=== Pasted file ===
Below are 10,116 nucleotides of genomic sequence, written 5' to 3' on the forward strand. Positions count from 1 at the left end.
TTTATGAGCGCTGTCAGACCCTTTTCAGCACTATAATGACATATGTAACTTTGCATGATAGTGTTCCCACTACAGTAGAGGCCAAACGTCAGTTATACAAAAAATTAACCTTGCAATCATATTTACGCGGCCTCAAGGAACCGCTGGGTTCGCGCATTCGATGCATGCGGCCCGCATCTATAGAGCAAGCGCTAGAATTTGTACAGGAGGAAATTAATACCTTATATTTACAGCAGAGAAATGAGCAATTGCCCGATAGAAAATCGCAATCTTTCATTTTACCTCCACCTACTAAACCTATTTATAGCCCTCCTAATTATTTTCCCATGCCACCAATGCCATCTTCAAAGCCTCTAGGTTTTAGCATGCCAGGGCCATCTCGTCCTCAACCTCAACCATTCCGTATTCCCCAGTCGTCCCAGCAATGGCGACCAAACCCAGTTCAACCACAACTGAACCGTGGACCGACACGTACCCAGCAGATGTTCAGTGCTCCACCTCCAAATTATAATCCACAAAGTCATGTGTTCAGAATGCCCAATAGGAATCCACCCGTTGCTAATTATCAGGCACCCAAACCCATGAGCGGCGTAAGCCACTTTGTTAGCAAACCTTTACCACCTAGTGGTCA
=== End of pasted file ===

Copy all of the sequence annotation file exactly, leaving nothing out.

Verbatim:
Below are 10,116 nucleotides of genomic sequence, written 5' to 3' on the forward strand. Positions count from 1 at the left end.
TTTATGAGCGCTGTCAGACCCTTTTCAGCACTATAATGACATATGTAACTTTGCATGATAGTGTTCCCACTACAGTAGAGGCCAAACGTCAGTTATACAAAAAATTAACCTTGCAATCATATTTACGCGGCCTCAAGGAACCGCTGGGTTCGCGCATTCGATGCATGCGGCCCGCATCTATAGAGCAAGCGCTAGAATTTGTACAGGAGGAAATTAATACCTTATATTTACAGCAGAGAAATGAGCAATTGCCCGATAGAAAATCGCAATCTTTCATTTTACCTCCACCTACTAAACCTATTTATAGCCCTCCTAATTATTTTCCCATGCCACCAATGCCATCTTCAAAGCCTCTAGGTTTTAGCATGCCAGGGCCATCTCGTCCTCAACCTCAACCATTCCGTATTCCCCAGTCGTCCCAGCAATGGCGACCAAACCCAGTTCAACCACAACTGAACCGTGGACCGACACGTACCCAGCAGATGTTCAGTGCTCCACCTCCAAATTATAATCCACAAAGTCATGTGTTCAGAATGCCCAATAGGAATCCACCCGTTGCTAATTATCAGGCACCCAAACCCATGAGCGGCGTAAGCCACTTTGTTAGCAAACCTTTACCACCTAGTGGTCA